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Second-Half Recovery? Don't Bet on It

Written by Briton Ryle
Posted March 30, 2020

It's pretty clear by now that the coronavirus isn't "just the flu." And the delayed U.S. response isn't winning just yet. Infections continue to rise, more restrictions are being put in place to slow the spread, more businesses are shutting down, and more people are losing their jobs...

Americans are settling into the notion that this is gonna take a bit longer than we originally planned. Early last week, my son's high school said it was staying shut till April 27. Last night, the president extended the shut-in till April 30.  

But there's one assumption that hasn't really been challenged yet (at least not publicly): the party line that says the U.S. economy is going to stage a strong comeback in the second half of the year, after the virus is done with us. 

Administration lackeys like Treasury Secretary Steve Mnuchin and economic advisor Larry Kudlow continue to forecast that we'll be all good sometime this summer. I believe the president said "rocketship."

I typically prefer a little more detail in my economic forecasts. And a track record of being somewhere in the vicinity of reality can be nice, too...

Head in the Clouds

So, over the weekend, I took a little time to see what Goldman Sachs analysts thought would get us market stabilization: “[First], a sign that the policy intervention is sufficient to prevent severe second- and third-round economic shocks; a sign that the infection rate is reaching a peak; a sign that the economic downturn may be slowing; and cheap valuations... In reality, we believe it will be a combination of these, and in some cases there are already signs these are in place..."

Oh really? And which of these magical milestones are in place? Well, the latest word on infection peak is that we might get one — in two to three weeks. And then you still gotta wait another two weeks, which makes it just about May... so no, not that one.

Maybe its policy intervention. Well, for corporations, sure. They can borrow cheaply, and the Fed plans to buy their bonds to help them raise cash. But American citizens? Yeah, $1,200 bucks... that you'll get in maybe three weeks...

Three goddamn weeks. I saw Mnuchin say it on Face the Nation yesterday with my own eyes — like it's something to be proud of. Congress and the administration both seem a bit detached from the struggles of the average American. This could become a big problem if politickin is more important than doing what's right.


We are two weeks into this isolation/social distancing thing. The first week, 3.28 million people lost their jobs. The next unemployment report comes out this Thursday. You can bet it will be at least that many again. And then we'll have four more unemployment reports before there's a realistic chance that we can belly up and have a beer together in our neighborhood bar.

If that neighborhood bar doesn't go belly up first...

Early last week, Mnuchin said U.S. unemployment might hit 20%. Later in the week, St. Louis Fed guy James Bullard said 30% unemployment is possible. Oh, and a 50% drop in U.S. GDP. 50%!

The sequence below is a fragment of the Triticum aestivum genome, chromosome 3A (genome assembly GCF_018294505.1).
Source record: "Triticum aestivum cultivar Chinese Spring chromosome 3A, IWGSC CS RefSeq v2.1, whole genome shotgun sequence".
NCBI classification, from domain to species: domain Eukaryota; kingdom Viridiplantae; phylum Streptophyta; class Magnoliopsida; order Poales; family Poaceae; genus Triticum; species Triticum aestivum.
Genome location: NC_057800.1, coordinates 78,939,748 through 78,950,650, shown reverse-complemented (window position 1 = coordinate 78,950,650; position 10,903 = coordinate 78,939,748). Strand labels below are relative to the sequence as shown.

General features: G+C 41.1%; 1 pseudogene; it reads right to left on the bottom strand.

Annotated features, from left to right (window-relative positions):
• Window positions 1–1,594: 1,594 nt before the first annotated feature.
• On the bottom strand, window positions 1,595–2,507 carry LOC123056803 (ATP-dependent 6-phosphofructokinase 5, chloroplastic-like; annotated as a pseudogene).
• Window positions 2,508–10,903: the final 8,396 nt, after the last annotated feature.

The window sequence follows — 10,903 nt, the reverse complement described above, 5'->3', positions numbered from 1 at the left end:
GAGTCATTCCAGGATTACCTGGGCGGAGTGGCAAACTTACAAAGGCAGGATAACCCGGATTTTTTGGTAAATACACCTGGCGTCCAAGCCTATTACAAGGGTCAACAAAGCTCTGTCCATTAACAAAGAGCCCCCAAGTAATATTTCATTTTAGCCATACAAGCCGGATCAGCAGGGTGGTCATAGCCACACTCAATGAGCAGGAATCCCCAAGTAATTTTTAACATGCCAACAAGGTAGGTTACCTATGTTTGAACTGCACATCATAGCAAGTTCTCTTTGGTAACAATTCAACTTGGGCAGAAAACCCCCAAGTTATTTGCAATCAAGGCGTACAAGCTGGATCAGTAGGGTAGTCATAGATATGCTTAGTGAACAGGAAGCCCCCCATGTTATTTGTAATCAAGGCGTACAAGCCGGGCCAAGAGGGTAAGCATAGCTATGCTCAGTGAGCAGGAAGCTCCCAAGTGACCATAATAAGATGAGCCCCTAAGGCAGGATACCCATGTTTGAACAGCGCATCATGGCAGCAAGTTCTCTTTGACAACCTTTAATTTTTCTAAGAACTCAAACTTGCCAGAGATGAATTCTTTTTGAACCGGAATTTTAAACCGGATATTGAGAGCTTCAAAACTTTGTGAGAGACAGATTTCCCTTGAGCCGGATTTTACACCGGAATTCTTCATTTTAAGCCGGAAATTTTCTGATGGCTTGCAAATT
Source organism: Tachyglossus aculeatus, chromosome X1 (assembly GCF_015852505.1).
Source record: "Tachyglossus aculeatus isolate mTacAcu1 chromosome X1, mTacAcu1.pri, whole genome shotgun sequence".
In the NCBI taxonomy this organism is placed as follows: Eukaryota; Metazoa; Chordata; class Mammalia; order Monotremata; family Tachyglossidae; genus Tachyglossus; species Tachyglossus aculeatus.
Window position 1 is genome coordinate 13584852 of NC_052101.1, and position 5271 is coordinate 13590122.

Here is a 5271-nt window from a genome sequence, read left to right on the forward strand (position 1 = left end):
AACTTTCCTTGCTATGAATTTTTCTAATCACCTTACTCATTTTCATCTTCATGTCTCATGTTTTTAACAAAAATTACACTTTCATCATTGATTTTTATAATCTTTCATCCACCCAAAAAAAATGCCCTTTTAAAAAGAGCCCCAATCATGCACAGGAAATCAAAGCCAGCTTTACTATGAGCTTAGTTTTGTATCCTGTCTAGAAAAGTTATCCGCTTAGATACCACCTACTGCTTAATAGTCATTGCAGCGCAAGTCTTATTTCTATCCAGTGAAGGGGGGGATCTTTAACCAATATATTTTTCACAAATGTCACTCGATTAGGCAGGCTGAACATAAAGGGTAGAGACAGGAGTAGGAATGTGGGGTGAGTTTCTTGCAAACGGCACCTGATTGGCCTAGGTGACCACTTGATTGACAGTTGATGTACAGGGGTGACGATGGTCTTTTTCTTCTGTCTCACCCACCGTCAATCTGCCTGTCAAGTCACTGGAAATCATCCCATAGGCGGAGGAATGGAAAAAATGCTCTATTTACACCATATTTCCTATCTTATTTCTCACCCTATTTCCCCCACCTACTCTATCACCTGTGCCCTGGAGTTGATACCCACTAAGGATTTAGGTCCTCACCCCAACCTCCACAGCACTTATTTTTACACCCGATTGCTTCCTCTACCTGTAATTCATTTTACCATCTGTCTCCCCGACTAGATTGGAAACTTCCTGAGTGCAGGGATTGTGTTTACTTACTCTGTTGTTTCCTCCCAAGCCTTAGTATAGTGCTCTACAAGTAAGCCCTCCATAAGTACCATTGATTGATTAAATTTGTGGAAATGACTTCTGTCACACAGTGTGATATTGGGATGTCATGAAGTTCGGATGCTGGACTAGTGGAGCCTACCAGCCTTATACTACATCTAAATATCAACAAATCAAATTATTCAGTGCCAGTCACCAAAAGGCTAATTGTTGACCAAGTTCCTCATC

Again, I'm going to defer to the track record and go with Fed guy. 

The American workforce is right at 165 million strong — well, 162 million after that last unemployment report.

During the financial crisis, unemployment hit 10%, and that was a disaster. Today, we're talking about a disaster three times as big...

Did Somebody Say "Rocketship"??

To get to 30% unemployment that means 49 million Americans out of work. If that happens, if it gets that bad, the bulk of it will come over the next few weeks. 

That is an unprecedented shock. 

U.S. GDP is a bit over $21 trillion. And Congress just approved a $2 trillion Band-Aid. 

bigger boat

Analysts have factored in a 20% drop in earnings for S&P 500 companies. A little bird is telling me that, internally, companies are game-planning for 40%. 

Now look, I could be wrong. Maybe there is room for all of us on the rocketship. But I can tell you this: Wall Street, Congress, and the administration are not going to tell you that this scenario is really bad and that a quick recovery is a pipe dream. After all, they have wealthy clients and donors to take care of first, and there's only so many seats on the rocket... better to let the little guy take the hit, just like 2008–2009.

I've told you that doing a little buying at these levels is the right thing to do (I've mentioned Bank of America down around $20, Chewy around $29, Slack under $20). And I stand by that. Because the one condition for market stability that Goldman Sachs might be right about is that valuations are low.

Of course they can get lower. I expect them to. That's why we should all employ a buying program that incrementally doles out a little buying power. Every week, every month, whatever works. And you probably want to allocate your buying over a six-month period. 

Buckle up.

Until next time,

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Briton Ryle

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A 21-year veteran of the newsletter business, Briton Ryle is the editor of The Wealth Advisory income stock newsletter, with a focus on top-quality dividend growth stocks and REITs. Briton also manages the Real Income Trader advisory service, where his readers take regular cash payouts using a low-risk covered call option strategy. He also contributes a weekly column to the Wealth Daily e-letter. To learn more about Briton, click here.

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